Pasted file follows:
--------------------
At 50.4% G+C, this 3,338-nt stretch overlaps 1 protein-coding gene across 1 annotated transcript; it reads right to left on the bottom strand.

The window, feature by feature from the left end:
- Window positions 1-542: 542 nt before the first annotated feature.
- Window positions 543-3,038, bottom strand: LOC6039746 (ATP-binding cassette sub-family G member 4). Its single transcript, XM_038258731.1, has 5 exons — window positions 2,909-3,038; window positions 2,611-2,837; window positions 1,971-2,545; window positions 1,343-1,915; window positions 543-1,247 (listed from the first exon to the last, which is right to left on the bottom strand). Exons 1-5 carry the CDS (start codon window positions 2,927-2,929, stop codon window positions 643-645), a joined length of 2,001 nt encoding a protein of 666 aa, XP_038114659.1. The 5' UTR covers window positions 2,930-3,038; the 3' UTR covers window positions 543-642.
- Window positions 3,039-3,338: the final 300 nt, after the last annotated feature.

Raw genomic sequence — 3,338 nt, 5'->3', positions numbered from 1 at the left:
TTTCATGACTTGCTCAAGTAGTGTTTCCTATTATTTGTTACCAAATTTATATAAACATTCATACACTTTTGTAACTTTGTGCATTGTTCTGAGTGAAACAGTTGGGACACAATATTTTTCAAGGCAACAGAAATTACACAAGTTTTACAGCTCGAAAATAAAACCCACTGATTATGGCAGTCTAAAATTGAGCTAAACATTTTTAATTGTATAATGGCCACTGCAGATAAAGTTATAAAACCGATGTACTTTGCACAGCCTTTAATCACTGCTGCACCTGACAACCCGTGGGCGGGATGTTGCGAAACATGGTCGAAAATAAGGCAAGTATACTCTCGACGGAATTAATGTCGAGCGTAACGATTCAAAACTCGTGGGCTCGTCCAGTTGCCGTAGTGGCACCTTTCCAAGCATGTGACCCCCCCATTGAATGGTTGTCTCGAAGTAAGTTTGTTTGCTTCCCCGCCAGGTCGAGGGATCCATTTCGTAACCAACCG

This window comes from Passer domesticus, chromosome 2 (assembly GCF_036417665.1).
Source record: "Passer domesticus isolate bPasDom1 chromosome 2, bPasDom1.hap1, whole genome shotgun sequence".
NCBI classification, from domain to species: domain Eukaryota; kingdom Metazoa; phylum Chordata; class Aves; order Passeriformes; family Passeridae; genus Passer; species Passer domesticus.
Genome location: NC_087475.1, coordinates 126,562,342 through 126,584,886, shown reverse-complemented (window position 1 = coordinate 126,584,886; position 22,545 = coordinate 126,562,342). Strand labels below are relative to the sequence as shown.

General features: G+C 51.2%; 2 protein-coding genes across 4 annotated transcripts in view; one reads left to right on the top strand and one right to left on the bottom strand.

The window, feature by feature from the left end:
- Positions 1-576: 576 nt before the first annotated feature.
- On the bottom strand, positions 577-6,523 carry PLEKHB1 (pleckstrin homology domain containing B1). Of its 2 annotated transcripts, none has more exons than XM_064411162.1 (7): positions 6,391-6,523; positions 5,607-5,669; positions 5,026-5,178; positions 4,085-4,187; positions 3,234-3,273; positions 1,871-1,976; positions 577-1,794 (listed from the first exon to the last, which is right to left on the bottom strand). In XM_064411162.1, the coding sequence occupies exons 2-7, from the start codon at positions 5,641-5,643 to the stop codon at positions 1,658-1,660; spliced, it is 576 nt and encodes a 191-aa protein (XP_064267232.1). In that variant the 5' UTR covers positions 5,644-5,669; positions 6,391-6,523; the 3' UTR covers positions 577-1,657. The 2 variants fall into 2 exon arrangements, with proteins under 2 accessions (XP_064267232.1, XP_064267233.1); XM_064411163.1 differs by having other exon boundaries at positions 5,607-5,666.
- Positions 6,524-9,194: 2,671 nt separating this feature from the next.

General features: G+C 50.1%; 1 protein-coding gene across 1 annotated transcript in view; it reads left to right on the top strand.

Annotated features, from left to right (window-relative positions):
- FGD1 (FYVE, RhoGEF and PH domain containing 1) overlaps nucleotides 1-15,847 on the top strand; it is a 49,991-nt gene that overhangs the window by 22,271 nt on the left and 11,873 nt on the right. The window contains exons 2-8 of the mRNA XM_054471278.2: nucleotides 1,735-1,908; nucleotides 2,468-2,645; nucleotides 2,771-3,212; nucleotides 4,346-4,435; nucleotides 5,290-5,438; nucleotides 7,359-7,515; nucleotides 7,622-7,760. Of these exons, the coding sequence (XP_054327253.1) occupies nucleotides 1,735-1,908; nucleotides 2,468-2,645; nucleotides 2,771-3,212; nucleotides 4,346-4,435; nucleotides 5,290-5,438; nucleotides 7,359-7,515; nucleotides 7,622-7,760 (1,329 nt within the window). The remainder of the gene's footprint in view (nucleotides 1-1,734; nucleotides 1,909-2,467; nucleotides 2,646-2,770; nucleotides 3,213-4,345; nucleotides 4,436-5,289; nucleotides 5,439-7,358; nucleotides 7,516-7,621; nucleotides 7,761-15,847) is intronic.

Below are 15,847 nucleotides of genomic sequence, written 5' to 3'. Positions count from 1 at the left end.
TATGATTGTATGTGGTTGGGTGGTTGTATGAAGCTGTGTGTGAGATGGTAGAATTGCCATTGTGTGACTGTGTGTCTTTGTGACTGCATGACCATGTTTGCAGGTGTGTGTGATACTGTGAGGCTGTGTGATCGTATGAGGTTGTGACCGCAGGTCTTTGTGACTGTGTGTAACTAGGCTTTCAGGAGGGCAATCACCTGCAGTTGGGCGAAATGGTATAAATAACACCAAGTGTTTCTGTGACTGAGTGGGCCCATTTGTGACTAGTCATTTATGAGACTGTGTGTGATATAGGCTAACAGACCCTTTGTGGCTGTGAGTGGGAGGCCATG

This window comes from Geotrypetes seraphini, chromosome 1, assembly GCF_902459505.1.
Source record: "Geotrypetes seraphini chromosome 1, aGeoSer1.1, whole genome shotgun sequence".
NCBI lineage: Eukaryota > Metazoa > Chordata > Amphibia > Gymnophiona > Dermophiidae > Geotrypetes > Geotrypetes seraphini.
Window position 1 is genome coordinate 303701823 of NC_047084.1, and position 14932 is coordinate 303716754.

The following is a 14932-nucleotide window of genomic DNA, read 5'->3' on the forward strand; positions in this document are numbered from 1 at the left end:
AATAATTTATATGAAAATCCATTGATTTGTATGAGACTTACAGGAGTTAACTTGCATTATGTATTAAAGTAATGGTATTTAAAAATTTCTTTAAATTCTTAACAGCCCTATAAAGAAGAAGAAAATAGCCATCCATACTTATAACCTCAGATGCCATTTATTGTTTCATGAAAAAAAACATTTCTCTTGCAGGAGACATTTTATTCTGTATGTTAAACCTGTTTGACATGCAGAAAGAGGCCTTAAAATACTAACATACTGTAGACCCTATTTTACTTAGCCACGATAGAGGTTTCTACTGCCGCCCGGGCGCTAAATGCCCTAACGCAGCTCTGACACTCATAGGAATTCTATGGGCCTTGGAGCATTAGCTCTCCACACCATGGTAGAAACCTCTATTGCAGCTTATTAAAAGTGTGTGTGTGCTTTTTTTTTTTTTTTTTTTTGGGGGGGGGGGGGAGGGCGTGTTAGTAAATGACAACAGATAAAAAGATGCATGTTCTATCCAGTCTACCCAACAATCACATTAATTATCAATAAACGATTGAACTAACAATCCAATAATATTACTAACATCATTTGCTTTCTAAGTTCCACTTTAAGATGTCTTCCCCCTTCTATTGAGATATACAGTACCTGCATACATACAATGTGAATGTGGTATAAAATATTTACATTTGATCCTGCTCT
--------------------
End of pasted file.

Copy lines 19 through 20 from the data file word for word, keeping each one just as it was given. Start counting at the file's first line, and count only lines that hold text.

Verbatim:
- FGD1 (FYVE, RhoGEF and PH domain containing 1) overlaps nucleotides 1-15,847 on the top strand; it is a 49,991-nt gene that overhangs the window by 22,271 nt on the left and 11,873 nt on the right. The window contains exons 2-8 of the mRNA XM_054471278.2: nucleotides 1,735-1,908; nucleotides 2,468-2,645; nucleotides 2,771-3,212; nucleotides 4,346-4,435; nucleotides 5,290-5,438; nucleotides 7,359-7,515; nucleotides 7,622-7,760. Of these exons, the coding sequence (XP_054327253.1) occupies nucleotides 1,735-1,908; nucleotides 2,468-2,645; nucleotides 2,771-3,212; nucleotides 4,346-4,435; nucleotides 5,290-5,438; nucleotides 7,359-7,515; nucleotides 7,622-7,760 (1,329 nt within the window). The remainder of the gene's footprint in view (nucleotides 1-1,734; nucleotides 1,909-2,467; nucleotides 2,646-2,770; nucleotides 3,213-4,345; nucleotides 4,436-5,289; nucleotides 5,439-7,358; nucleotides 7,516-7,621; nucleotides 7,761-15,847) is intronic.

Below are 15,847 nucleotides of genomic sequence, written 5' to 3'. Positions count from 1 at the left end.